News this month

In Italian news this month, the world’s best hotel suite, fidelity (or otherwise) in the 21st century, and why Neptune needs to put on a pair of swimming trunks…

The Lap of luxury

Milan has a justified reputation for being is one of the trendiest cities on Earth, a hub of fashion and glamour that attracts film stars, catwalk models and renowned politicians. So it will perhaps come as no surprise that the city is home to the World’s Leading Hotel Suite. The 11,000-square-foot Katara Suite, found in the Excelsior Hotel Gallia, on Piazza Duca D’Aosta, received the gong at the recent World Travel Awards – and this is the second year running that it has taken the accolade.

The largest suite in Italy, it can accommodate up to eight people in supreme luxury. Features of the four-bedroom suite include a spa, a private terrace with its own solarium, a ‘diplomatic entrance’ for anyone wishing to sneak in or out unnoticed, a 12-seater conference room and bulletproof windows.

And as you might expect, the place is dripping with Italian elegance, from the sun loungers designed by Fendi Casa to the Murano glass chandeliers in the two children’s bedrooms. The price for all this opulence? A cool £17,000 per night. Oh go on, you’re worth it.

The cheat is on

“To have and to hold, from this day forward,” says the traditional marriage vow. But very soon, “having” and “holding” might refer either to the spouse in question – or to someone entirely different! That’s because a law has been drafted by members of the Italian parliament that could see fidelity removed from the marital pledge.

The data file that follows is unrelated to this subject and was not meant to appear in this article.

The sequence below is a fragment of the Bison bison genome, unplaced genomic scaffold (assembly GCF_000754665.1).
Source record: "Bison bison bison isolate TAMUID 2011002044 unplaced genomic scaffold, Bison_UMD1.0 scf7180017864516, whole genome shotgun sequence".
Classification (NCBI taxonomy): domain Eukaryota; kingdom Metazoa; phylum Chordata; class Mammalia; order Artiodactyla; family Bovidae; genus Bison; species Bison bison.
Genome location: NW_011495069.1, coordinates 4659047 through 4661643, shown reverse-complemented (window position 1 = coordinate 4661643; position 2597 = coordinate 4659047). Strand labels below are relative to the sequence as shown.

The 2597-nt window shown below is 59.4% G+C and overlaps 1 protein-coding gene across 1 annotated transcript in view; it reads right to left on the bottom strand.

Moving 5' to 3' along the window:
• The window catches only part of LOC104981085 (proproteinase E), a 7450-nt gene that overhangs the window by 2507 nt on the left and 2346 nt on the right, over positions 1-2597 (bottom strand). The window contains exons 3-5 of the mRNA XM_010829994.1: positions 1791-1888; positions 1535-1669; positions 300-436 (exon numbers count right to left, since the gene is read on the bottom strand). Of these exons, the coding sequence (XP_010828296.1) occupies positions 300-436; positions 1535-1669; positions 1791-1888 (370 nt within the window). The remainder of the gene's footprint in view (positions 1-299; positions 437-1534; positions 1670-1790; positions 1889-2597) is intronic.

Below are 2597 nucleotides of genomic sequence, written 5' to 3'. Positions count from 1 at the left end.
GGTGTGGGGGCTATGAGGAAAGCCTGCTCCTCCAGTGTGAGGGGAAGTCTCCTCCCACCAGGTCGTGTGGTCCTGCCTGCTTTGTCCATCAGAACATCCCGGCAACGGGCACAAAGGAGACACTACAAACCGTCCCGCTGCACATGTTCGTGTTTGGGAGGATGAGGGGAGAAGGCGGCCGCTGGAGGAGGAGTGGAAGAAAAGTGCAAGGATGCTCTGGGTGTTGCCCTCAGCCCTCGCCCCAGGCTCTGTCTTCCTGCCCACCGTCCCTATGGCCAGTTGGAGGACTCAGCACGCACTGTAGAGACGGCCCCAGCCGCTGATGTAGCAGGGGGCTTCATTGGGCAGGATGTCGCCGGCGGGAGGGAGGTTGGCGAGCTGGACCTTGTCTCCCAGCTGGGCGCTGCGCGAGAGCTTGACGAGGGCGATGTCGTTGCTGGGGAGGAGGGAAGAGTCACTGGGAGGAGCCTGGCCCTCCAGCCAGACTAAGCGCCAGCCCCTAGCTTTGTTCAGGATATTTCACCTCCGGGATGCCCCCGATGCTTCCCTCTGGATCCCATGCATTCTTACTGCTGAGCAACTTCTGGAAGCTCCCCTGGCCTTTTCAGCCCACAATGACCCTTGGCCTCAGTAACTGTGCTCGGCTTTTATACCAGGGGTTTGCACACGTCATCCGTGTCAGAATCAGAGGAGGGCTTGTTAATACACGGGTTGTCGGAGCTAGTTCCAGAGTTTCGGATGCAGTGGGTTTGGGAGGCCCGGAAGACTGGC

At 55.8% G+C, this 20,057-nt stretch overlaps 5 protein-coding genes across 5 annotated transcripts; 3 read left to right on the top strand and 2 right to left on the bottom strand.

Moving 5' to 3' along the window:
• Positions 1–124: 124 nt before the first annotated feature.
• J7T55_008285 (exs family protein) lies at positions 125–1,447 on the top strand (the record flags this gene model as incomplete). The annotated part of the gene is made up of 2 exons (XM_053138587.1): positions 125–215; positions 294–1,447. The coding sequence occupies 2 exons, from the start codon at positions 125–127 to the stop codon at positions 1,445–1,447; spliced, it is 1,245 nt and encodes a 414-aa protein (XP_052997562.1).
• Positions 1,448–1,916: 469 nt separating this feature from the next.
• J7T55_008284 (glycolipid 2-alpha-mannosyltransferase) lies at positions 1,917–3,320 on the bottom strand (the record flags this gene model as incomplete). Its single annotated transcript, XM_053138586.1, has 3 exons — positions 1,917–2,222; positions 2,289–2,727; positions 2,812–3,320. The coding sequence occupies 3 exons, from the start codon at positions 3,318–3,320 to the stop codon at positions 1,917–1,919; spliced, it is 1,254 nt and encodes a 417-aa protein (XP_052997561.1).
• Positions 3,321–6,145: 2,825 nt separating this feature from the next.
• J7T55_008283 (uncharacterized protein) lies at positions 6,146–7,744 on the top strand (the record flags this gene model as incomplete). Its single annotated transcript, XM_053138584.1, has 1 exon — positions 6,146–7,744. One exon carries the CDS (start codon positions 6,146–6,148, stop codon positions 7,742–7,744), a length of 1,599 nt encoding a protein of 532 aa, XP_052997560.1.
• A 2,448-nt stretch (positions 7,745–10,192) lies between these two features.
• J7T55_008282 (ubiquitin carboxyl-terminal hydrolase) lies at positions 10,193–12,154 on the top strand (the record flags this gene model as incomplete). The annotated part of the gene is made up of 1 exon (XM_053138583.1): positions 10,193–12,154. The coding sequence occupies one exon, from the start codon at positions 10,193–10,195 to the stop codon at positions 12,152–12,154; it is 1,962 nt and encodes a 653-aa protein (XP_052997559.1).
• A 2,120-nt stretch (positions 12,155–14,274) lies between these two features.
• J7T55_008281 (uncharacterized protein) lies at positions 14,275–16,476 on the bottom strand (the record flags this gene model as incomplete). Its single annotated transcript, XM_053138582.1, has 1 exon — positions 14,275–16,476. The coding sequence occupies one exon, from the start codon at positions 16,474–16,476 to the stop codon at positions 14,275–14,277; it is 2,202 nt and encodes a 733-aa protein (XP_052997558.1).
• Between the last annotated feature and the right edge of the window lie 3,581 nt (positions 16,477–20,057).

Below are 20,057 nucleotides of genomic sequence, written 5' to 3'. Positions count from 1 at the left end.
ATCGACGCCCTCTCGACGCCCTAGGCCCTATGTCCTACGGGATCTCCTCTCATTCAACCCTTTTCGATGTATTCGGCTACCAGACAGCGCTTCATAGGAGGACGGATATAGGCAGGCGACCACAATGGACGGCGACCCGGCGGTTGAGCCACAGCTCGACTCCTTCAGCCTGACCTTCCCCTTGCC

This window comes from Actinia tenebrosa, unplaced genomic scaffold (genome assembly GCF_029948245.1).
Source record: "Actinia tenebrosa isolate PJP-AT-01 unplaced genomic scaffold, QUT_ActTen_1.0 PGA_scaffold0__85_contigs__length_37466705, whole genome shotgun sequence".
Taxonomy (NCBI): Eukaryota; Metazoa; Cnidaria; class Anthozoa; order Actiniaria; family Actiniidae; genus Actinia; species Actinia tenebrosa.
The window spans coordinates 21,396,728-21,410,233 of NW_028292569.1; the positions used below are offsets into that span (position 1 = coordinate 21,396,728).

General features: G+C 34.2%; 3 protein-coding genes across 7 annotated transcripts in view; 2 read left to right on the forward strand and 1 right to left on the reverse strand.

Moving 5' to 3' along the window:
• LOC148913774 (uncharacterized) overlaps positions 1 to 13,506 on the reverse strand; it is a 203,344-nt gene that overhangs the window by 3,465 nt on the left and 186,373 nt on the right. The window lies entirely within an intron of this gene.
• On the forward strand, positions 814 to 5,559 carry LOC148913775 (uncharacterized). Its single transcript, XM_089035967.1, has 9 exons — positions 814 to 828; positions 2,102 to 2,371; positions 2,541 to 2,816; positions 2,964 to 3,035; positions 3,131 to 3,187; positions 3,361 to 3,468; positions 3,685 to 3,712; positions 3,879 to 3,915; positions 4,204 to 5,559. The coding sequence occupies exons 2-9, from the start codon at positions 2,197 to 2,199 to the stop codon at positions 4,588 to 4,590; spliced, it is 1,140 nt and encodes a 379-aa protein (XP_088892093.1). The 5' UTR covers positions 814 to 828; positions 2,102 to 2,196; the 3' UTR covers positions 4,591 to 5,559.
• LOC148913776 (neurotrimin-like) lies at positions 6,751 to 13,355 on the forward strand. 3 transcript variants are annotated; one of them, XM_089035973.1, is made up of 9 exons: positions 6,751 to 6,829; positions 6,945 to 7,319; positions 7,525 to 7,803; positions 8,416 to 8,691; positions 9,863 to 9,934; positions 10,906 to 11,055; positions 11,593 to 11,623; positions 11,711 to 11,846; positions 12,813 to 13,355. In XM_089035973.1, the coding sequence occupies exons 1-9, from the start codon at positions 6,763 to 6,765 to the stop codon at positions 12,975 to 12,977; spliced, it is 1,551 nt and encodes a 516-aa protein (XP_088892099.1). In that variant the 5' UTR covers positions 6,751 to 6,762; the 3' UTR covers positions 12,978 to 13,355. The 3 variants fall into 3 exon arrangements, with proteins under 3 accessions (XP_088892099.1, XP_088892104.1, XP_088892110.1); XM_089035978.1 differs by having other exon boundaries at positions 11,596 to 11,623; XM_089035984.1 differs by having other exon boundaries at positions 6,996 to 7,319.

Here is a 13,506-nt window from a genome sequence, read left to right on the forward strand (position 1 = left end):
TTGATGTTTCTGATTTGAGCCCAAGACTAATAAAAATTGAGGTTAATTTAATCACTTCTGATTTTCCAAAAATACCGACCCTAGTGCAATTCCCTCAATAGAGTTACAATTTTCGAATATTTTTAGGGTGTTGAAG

The controversial bill has been presented by Laura Cantini, a senator from the ruling Democratic Party, and is designed to fit in with modern attitudes towards sex within marriage – in a 2014 survey carried out in Italy, 55 per cent of men and 33 per cent of women confessed that they’d cheated on their partners at some point. The proposed new law has been backed by a dozen senators, who issued a statement saying that fidelity is “a cultural legacy from an outdated and obsolete view of marriage, family, and the rights and duties of spouses”.

Neptune re-buffed by zealous facebook censors

A naked statue of the sea god Neptune has been making a splash after a picture of it was banned from Facebook. Italian art historian Elisa Barbari had photographed the 16th-century statue, which towers imperiously over Bologna’s Piazza del Nettuno, and uploaded it to her feed on the social media platform, which she had named Stories, Curiosities and Views of Bologna. But Facebook was having none of it: the company immediately censored the photograph, declaring that, “It presents an image with content that is explicitly sexual and which shows to an excessive degree the body, concentrating unnecessarily on body parts.”

The ban prompted a incredulous response from Barbari, who said of the 1560 statue by Flemish sculptor Giambologna, “How can a work of art, our very own statue of Neptune, be the object of censorship?” Last year, Facebook caused similar upset after banning a photo of Copenhagen’s Little Mermaid statue.

Search for soldiers sheltered in tuscany

Having escaped a prisoner of war camp, a group of 16 Allied soldiers would have been shot on sight had they stumbled upon any Nazis. Luckily for them, a brave family in the Tuscan village of Lucignana took the troops into their home. The year was 1944 and the head of that family was Modesto Damiani.

Eventually, cowardly villagers alerted the Nazis to the sheltered soldiers, but not before Damiani managed to pack them safely on their way. Now, the Italian’s son, also called Modesto – who was 11 in 1944 – is trying to locate relatives of his family’s temporary guests, and has contacted the Monte San Martino Trust, a British charity set up to honour Italians who helped Allied soldiers. “The bonds forged all those years ago are still very much alive,” said a Trust spokesman. “The Damiani family are keen to make contact with relatives of the soldiers.”

If you have think you may have any information about the soldiers, email